Thursday, September 18, 2008

Lunsford & Corruption - What a Laugh!

Among the most misleading of commercials in the Kentucky senatorial campaign is the one released this week by democrat Bruce Lunsford in his third effort to buy an office in government. He has spent some $16 million or so during three campaigns, the first two for the Kentucky governorship and the latter currently for the U.S. Senate. He never made it out of the primary for the state offices, despite spending about $14 million in those races.

In the new TV ad, Lunsford accuses republican senator Mitch McConnell of corruption, showing clips of him and Senator McCain in such a way as to make this into fact (accusation by McCain), despite there being absolutely no proof of corruption and despite the fact that McCain did not even mention McConnell or anyone else. This is reaching far beyond the pale of honesty and actually makes Lunsford look both intensely desperate and hypocritical to an unbelievable degree.

In his first gubernatorial race, Lunsford became incensed, dropped out of the primary (despite the $7 million investment), and supported the republican in the general election. That may not connote corruption per se, but it gives an insight as to the thinking of Lunsford with respect to any philosophy of government he might have. Whether on the basis of expediency or intellectual stability, Lunsford is a loose cannon. He either doesn't know what he stands for or merely stands for whatever the market seems to buy at any given time. This is dangerous, representing government by poll and notwithstanding any personal convictions. This is from WAVE-TV of 20 October 2003: "'I will support the congressman [republican Fletcher] anyway he wants me to,' Lunsford told reporters."

It goes deeper than that, however, with respect to corruption. Lunsford was a founder of Vencor, a highly successful company that he took public and then led into bankruptcy while apparently keeping for himself a "golden parachute" allowing for the millions he can spend uselessly on one election after another. Indeed, at one point Lunsford's Vencor paid a $270,000 fine. His company actually evicted Medicaid patients from its nursing homes in Florida in favor of patients for which payments, both private and governmental, would be higher. That kind of action virtually defines corruption.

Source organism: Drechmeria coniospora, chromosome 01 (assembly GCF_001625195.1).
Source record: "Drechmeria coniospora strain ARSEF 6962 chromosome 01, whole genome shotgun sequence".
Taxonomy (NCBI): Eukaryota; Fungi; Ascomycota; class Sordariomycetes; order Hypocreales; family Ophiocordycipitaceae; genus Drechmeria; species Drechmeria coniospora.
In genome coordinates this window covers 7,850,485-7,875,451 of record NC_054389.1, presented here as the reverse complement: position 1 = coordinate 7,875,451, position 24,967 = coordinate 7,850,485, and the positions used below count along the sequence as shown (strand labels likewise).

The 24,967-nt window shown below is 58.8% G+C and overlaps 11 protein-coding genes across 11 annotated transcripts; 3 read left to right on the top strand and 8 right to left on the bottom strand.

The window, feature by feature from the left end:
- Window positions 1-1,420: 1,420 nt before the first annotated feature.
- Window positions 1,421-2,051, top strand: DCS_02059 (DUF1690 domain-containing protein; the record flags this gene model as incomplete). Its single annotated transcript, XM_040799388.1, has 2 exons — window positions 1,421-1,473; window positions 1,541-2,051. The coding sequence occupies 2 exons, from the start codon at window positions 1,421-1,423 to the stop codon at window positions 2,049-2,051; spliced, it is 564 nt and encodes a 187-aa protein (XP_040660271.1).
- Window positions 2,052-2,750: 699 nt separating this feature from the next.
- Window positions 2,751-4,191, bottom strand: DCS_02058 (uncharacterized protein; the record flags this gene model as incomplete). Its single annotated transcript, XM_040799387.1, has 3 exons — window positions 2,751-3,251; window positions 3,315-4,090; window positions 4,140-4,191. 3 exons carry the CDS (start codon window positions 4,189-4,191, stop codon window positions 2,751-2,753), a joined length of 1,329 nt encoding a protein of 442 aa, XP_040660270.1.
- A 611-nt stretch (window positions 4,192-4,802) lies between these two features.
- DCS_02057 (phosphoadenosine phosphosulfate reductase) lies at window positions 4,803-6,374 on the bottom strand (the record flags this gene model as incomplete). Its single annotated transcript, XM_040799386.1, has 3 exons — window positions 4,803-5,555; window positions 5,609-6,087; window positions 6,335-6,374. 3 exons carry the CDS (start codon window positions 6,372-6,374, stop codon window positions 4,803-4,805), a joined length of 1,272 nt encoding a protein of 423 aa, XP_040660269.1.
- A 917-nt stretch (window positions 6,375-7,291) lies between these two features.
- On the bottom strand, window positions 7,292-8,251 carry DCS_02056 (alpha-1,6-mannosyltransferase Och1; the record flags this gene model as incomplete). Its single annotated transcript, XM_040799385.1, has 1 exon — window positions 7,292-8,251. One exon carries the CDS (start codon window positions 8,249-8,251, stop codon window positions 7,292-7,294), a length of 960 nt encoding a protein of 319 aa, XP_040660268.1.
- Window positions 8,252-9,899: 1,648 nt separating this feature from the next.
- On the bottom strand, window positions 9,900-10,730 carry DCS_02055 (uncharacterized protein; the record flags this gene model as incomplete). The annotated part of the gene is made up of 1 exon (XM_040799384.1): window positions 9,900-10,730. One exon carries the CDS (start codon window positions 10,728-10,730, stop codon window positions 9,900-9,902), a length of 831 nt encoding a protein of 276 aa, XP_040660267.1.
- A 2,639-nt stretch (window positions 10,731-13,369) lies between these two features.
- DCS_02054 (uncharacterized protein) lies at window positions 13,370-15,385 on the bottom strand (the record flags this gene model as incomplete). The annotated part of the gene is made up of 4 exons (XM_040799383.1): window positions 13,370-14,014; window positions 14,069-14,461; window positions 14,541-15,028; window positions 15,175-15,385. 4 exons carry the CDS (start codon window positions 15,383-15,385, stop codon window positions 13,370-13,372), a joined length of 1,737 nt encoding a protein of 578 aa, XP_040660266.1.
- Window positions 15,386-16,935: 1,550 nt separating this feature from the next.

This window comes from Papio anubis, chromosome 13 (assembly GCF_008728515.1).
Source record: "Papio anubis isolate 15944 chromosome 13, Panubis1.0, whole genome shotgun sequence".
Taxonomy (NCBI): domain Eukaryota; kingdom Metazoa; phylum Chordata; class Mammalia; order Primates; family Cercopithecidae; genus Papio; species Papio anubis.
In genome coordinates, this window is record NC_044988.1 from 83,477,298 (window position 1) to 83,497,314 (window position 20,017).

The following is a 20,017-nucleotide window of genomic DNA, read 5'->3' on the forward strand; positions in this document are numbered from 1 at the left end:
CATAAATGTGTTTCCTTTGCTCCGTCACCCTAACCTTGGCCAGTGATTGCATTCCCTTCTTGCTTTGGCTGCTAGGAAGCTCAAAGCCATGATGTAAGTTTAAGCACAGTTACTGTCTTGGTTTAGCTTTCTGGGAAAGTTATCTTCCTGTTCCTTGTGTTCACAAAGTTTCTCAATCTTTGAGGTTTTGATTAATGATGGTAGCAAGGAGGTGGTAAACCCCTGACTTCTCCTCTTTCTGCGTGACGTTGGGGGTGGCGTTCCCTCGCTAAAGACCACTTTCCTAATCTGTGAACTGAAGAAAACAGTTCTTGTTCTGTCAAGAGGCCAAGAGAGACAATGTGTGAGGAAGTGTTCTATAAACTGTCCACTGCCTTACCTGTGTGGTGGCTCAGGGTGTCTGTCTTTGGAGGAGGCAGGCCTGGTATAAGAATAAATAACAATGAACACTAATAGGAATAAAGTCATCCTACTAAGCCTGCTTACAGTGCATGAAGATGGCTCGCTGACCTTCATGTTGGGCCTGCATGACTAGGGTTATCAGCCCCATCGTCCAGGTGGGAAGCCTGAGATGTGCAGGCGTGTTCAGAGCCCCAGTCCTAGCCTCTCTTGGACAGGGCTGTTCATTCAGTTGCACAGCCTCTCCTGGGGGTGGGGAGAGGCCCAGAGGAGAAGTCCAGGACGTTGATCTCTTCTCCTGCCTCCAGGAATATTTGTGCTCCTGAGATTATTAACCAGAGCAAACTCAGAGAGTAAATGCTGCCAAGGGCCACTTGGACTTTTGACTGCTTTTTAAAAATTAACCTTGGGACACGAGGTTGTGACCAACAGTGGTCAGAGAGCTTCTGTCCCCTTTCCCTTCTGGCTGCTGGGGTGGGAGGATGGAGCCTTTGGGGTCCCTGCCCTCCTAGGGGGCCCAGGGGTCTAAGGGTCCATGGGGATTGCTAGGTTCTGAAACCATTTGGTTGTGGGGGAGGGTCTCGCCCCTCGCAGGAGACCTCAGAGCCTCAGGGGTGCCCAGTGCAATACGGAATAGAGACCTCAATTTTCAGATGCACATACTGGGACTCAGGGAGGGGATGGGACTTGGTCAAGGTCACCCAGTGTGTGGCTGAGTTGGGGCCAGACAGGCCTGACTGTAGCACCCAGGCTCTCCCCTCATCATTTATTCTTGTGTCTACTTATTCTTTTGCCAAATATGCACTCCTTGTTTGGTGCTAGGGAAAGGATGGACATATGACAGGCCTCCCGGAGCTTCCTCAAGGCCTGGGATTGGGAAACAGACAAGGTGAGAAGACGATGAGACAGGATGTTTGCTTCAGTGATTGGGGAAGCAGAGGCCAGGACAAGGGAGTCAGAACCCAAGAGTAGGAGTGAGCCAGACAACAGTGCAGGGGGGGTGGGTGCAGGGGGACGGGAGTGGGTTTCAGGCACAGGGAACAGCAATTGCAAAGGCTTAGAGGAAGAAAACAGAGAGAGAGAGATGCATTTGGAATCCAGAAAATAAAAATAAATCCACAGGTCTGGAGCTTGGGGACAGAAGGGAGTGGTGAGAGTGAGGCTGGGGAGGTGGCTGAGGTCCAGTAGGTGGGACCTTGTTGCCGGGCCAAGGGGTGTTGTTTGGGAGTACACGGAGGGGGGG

Particularly at this time when it has become increasingly apparent that corruption is devastating the nation's financial systems to the point that government is forced to take them over (actually nationalizing them a la the socialist model), there needs to be no consideration of yet another "slick" operator like Lunsford leeching his way into office. Replacing the minority leader of the Senate, McConnell, with a man whose corruption HAS been proven is too intolerable a proposition for even a second's worth of consideration.

In the 90s it was the evil Enron/WorldCom axis of evil. Some of those "golden parachute" guys went to prison. Lately, there's Freddie Mac, Fannie Mae, Countrywide (sugar-daddy benefactor of Senate Banking Committee Chairman Chris Dodd), Lehman Brothers, and AIG. When and/or if the government does its job, it should find plenty of other customers for the nation's "Big Houses."

People who pant for more and bigger government are seeing now what that amounts to – the gradual usurpation of private enterprise, the element driving survivability through the personal/private innovativeness upon which this nation has been built. For a look at what that means one has only to scrutinize "Olde Europe" for the "benign" approach to decline or Russia for the "harsh" approach. Either spells doom to the American way of life. Rich democrats like Lunsford don't have to worry, but the average family does.

Lunsford reportedly has many more millions stashed in the landing-pad under that "golden parachute." When he loses this race as Kentucky goes for McCain and House republicans, perhaps he can attempt to buy Senator Bunning's seat in 2010 or take another shot at Congressman Chandler's seat that year.

And so it goes.

Jim Clark

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